Southeast Asian Companies Urged to Develop Leaders at all Levels

Companies around the world, including those in Southeast Asia, face an urgent need to develop leaders at all levels—from bringing younger leaders online faster to developing leaders globally to keeping senior leaders relevant and engaged longer, according to a Deloitte Consulting study.

Leadership remains the No. 1 talent issue facing organizations globally and in the Southeast Asia region, with 74 percent and 76 percent of global and Southeast Asia respondents respectively acknowledging that it is of top importance in their organizations.

Less than half (38 percent) or the respondents in Southeast Asia feel that they are high in readiness in terms of the Leadership roles within their organizations.

This means that there is a 38 percent gap between importance and readiness, almost similar to the global gap of 34 percent.

“21st-century leadership is different,” says Nicky Wakefield, Southeast Asia Human Capital Leader at Deloitte Consulting.

Wakefield notes that companies face new leadership challenges, including developing millennials and multiple generations of leaders, meeting the demand for leaders with global fluency and flexibility, and building the ability to innovate and inspire others to perform.

Additional challenges include acquiring new levels of understanding of rapidly changing technologies and new disciplines and fields.

In addition, reskilling of the HR function stands out in Southeast Asia as almost equally important as Leadership, coming in at 75 percent. This is compared to 67 percent of global respondents.

According to the report, even though HR reskilling has been recognised as a high priority, only about one-third (30 percent) of Southeast Asia respondents feel that their HR function is ready to meet the challenges of today’s business environment.

This means that there is a 45 percent gap between importance and readiness, almost double the gap of global respondents (23 percent).

“This is reflective of the changing expectations that businesses have of their HR functions,” says Wakefield. Wakefield adds that HR teams need to move away from their historical role of being mainly operational.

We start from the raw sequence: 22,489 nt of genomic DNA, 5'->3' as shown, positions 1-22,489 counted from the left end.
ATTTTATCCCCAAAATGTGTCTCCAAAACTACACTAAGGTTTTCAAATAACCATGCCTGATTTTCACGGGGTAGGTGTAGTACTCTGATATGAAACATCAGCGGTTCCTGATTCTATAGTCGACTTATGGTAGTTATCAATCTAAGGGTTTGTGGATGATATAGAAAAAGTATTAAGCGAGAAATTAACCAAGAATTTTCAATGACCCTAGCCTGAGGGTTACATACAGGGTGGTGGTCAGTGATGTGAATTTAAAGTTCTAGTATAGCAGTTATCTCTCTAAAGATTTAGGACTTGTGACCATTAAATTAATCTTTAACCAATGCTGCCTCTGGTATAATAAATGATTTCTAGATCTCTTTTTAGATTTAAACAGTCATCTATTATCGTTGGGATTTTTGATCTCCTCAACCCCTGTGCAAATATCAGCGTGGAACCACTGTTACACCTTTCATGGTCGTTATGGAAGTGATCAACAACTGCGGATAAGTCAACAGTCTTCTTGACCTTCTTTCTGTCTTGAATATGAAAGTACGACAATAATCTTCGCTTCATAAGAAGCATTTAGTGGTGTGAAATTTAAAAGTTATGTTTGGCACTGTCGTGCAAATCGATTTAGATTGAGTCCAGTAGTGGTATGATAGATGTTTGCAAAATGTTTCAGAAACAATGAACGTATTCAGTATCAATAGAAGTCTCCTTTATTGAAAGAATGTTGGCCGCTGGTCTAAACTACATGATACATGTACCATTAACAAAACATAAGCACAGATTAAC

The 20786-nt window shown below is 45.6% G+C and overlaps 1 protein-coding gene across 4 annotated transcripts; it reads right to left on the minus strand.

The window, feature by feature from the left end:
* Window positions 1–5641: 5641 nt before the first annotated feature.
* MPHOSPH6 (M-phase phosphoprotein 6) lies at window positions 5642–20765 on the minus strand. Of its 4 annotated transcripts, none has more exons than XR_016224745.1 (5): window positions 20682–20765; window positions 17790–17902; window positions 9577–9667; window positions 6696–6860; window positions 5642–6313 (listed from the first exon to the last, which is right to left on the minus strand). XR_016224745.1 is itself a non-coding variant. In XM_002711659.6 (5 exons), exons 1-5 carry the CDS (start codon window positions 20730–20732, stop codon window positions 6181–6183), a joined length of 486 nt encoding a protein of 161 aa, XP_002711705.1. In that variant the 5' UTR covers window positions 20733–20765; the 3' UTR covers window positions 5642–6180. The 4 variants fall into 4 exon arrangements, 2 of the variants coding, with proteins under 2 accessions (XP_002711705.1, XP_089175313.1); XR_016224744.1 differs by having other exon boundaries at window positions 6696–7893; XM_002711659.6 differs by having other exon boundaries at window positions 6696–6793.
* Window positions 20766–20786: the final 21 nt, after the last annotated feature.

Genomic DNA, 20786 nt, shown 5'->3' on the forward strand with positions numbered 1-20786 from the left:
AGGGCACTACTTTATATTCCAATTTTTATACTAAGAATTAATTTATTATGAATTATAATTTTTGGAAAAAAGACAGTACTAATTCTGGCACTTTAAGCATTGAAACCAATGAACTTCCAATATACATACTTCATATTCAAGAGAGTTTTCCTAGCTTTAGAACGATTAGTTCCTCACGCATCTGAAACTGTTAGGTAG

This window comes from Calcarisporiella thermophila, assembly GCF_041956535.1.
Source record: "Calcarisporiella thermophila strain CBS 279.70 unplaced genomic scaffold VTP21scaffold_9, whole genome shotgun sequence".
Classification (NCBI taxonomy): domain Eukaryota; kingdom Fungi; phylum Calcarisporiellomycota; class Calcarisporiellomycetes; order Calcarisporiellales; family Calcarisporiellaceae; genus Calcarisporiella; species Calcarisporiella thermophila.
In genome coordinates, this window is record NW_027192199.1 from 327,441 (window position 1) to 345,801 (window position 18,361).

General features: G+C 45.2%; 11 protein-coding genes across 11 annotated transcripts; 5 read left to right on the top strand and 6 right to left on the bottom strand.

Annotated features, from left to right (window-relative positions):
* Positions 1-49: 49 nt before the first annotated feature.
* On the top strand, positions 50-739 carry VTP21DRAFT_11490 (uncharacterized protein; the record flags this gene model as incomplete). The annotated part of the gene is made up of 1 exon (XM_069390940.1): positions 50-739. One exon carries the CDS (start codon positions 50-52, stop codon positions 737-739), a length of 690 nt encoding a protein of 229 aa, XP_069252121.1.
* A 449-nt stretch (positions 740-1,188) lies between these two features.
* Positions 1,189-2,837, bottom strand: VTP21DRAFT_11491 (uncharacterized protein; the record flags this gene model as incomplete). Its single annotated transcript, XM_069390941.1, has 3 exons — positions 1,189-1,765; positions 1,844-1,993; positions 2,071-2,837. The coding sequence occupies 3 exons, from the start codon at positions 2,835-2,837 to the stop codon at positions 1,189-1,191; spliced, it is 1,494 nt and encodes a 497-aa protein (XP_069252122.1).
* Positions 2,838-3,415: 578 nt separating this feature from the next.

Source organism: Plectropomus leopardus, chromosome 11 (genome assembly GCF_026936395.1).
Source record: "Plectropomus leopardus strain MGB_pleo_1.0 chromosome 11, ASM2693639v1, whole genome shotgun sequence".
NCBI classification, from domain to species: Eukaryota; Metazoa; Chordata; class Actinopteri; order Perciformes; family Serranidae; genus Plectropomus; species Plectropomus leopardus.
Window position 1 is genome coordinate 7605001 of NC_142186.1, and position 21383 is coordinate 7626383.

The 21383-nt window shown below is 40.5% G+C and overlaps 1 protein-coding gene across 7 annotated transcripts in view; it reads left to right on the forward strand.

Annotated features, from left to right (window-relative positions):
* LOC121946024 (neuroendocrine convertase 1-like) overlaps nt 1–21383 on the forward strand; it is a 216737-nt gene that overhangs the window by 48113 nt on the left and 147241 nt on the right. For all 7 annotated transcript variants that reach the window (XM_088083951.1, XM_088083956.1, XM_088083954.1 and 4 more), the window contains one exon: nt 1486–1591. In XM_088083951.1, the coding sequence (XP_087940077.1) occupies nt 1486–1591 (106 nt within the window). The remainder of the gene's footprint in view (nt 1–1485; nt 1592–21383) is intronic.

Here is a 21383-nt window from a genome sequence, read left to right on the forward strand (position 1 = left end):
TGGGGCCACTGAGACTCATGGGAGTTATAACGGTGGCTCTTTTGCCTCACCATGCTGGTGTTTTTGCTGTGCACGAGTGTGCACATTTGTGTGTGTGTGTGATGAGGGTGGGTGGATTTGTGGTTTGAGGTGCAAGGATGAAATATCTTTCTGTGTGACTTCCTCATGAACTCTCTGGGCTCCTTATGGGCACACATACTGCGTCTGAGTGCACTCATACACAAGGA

"Today’s business environment requires HR strategies and operations to keep pace and align with business imperatives, and today’s HR professionals should understand new practices, technologies, workforce changes along with the differences in culture, language and regulations in order to add value,” says Wakefield.

Another top concern among organizations in Southeast Asia is in the area of building workforce capability. Seventy-four percent of Southeast Asia respondents identified it as a challenge over the next 12 to 18 months, making it the top human capital challenge for the region.

Workforce capability is the number three challenge globally at 57 percent.

“Industries in the region are undergoing rapid technological, demographic and regulatory changes, and organizations now have to change their game from one of simply finding and building skills to one of deep specialization,” says Wakefield.

Wakefield adds that today’s HR professionals need to rethink their techniques for managing talent and ensure the current and future capability needs are aligned with the strategic objectives of their organization.

"Talent Management should be looked at in unique and innovative ways so that the employment brand is kept relevant, valued and authentic, with the ability to grow with the organization as it continues to transform itself to remain competitive in the region.”

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